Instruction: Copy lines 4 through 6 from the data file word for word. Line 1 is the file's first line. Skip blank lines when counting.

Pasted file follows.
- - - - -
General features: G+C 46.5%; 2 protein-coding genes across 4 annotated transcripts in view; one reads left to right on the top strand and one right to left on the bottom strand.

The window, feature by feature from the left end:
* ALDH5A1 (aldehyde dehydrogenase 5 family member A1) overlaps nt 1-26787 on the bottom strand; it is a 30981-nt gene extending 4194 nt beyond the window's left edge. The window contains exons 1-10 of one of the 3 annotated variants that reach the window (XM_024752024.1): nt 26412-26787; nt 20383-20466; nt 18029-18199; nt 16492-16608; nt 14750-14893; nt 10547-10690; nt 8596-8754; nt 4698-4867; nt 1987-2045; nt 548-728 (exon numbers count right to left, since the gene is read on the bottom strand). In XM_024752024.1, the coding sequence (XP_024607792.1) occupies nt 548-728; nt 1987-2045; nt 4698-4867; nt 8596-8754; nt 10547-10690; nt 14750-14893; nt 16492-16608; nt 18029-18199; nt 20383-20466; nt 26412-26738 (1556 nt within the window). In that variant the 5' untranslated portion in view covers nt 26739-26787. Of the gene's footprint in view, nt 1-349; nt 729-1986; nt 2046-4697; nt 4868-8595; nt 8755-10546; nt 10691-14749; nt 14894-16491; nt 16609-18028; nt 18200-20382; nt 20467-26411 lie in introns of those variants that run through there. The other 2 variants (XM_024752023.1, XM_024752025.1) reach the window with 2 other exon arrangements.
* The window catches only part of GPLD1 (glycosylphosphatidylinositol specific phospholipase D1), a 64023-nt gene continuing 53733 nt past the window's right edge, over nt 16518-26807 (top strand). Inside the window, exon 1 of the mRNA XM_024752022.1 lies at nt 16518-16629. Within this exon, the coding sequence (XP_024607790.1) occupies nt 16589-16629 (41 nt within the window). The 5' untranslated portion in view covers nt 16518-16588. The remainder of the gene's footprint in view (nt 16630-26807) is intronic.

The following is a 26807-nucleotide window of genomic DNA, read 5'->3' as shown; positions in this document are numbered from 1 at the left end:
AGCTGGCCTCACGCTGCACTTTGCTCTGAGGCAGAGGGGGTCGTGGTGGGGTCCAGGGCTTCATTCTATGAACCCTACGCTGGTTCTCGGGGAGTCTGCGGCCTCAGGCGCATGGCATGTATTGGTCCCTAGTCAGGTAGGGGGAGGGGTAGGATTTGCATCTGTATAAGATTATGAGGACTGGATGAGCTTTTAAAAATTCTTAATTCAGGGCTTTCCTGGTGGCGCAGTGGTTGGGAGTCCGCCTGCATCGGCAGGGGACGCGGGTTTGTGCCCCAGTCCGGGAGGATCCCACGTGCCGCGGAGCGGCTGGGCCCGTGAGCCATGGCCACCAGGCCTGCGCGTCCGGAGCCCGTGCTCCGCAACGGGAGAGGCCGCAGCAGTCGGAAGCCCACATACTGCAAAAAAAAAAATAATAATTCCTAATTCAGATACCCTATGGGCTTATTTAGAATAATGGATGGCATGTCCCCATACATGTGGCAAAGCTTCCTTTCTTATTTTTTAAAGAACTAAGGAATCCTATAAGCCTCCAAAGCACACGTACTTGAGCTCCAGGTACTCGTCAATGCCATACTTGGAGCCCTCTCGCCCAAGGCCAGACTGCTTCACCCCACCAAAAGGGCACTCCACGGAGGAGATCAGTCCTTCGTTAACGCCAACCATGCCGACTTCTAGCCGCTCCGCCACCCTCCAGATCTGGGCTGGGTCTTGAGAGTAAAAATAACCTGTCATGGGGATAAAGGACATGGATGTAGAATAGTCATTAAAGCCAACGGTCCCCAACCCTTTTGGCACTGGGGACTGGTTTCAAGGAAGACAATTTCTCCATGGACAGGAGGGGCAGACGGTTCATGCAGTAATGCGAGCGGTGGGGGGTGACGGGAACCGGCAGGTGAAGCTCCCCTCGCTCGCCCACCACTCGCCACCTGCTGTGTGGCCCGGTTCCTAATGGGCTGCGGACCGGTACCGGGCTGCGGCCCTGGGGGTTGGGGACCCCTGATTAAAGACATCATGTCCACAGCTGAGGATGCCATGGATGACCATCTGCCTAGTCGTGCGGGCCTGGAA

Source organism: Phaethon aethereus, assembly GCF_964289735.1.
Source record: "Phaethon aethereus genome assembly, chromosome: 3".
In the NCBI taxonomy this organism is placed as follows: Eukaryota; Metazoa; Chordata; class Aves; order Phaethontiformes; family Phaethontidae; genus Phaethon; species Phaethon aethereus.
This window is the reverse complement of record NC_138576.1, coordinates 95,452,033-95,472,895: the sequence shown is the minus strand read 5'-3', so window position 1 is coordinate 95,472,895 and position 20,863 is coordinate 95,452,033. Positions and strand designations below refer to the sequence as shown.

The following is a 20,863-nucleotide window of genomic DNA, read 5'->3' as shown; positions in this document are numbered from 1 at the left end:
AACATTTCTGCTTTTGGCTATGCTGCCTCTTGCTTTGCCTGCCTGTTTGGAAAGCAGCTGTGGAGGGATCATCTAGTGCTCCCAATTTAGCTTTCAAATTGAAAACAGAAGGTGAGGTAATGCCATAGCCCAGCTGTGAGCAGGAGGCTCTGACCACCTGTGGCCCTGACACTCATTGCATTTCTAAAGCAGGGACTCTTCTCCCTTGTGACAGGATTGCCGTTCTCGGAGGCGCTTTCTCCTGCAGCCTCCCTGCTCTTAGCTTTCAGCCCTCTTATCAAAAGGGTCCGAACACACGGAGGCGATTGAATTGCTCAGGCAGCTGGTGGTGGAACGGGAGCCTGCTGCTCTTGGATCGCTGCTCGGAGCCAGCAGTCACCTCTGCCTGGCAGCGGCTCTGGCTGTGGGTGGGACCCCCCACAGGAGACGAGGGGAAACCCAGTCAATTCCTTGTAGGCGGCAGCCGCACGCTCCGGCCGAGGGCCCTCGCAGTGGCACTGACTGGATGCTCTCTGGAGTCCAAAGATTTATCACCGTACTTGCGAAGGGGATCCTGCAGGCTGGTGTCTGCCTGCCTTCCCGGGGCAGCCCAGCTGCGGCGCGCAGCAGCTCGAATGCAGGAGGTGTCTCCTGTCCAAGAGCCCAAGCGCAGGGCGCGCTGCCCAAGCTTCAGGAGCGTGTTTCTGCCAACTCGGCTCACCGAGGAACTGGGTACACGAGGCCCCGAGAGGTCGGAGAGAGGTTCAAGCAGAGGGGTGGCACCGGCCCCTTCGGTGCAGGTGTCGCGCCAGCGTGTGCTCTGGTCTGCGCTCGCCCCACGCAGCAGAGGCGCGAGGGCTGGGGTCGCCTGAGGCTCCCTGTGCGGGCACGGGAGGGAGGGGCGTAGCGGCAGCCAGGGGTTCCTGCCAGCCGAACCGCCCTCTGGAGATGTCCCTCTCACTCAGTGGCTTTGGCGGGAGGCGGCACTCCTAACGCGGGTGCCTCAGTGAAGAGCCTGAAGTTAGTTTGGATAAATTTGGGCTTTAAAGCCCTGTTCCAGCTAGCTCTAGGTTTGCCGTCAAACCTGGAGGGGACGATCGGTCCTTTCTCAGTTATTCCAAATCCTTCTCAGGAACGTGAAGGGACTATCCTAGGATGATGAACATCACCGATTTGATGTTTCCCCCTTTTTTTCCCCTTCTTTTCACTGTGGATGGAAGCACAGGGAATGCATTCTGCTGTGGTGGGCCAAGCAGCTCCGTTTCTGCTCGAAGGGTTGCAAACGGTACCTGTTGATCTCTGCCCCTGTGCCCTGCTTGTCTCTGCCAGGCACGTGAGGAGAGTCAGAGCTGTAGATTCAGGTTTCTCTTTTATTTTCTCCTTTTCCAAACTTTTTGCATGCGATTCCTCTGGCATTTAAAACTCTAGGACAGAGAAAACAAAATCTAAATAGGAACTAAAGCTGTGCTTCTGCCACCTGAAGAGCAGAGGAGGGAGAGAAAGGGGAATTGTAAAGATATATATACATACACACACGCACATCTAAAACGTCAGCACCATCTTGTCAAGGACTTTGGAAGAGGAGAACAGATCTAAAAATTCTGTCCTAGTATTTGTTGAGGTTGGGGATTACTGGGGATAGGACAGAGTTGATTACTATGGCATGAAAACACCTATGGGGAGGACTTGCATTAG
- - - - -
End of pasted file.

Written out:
* The window catches only part of GPLD1 (glycosylphosphatidylinositol specific phospholipase D1), a 64023-nt gene continuing 53733 nt past the window's right edge, over nt 16518-26807 (top strand). Inside the window, exon 1 of the mRNA XM_024752022.1 lies at nt 16518-16629. Within this exon, the coding sequence (XP_024607790.1) occupies nt 16589-16629 (41 nt within the window). The 5' untranslated portion in view covers nt 16518-16588. The remainder of the gene's footprint in view (nt 16630-26807) is intronic.

The following is a 26807-nucleotide window of genomic DNA, read 5'->3' as shown; positions in this document are numbered from 1 at the left end:
AGCTGGCCTCACGCTGCACTTTGCTCTGAGGCAGAGGGGGTCGTGGTGGGGTCCAGGGCTTCATTCTATGAACCCTACGCTGGTTCTCGGGGAGTCTGCGGCCTCAGGCGCATGGCATGTATTGGTCCCTAGTCAGGTAGGGGGAGGGGTAGGATTTGCATCTGTATAAGATTATGAGGACTGGATGAGCTTTTAAAAATTCTTAATTCAGGGCTTTCCTGGTGGCGCAGTGGTTGGGAGTCCGCCTGCATCGGCAGGGGACGCGGGTTTGTGCCCCAGTCCGGGAGGATCCCACGTGCCGCGGAGCGGCTGGGCCCGTGAGCCATGGCCACCAGGCCTGCGCGTCCGGAGCCCGTGCTCCGCAACGGGAGAGGCCGCAGCAGTCGGAAGCCCACATACTGCAAAAAAAAAAATAATAATTCCTAATTCAGATACCCTATGGGCTTATTTAGAATAATGGATGGCATGTCCCCATACATGTGGCAAAGCTTCCTTTCTTATTTTTTAAAGAACTAAGGAATCCTATAAGCCTCCAAAGCACACGTACTTGAGCTCCAGGTACTCGTCAATGCCATACTTGGAGCCCTCTCGCCCAAGGCCAGACTGCTTCACCCCACCAAAAGGGCACTCCACGGAGGAGATCAGTCCTTCGTTAACGCCAACCATGCCGACTTCTAGCCGCTCCGCCACCCTCCAGATCTGGGCTGGGTCTTGAGAGTAAAAATAACCTGTCATGGGGATAAAGGACATGGATGTAGAATAGTCATTAAAGCCAACGGTCCCCAACCCTTTTGGCACTGGGGACTGGTTTCAAGGAAGACAATTTCTCCATGGACAGGAGGGGCAGACGGTTCATGCAGTAATGCGAGCGGTGGGGGGTGACGGGAACCGGCAGGTGAAGCTCCCCTCGCTCGCCCACCACTCGCCACCTGCTGTGTGGCCCGGTTCCTAATGGGCTGCGGACCGGTACCGGGCTGCGGCCCTGGGGGTTGGGGACCCCTGATTAAAGACATCATGTCCACAGCTGAGGATGCCATGGATGACCATCTGCCTAGTCGTGCGGGCCTGGAA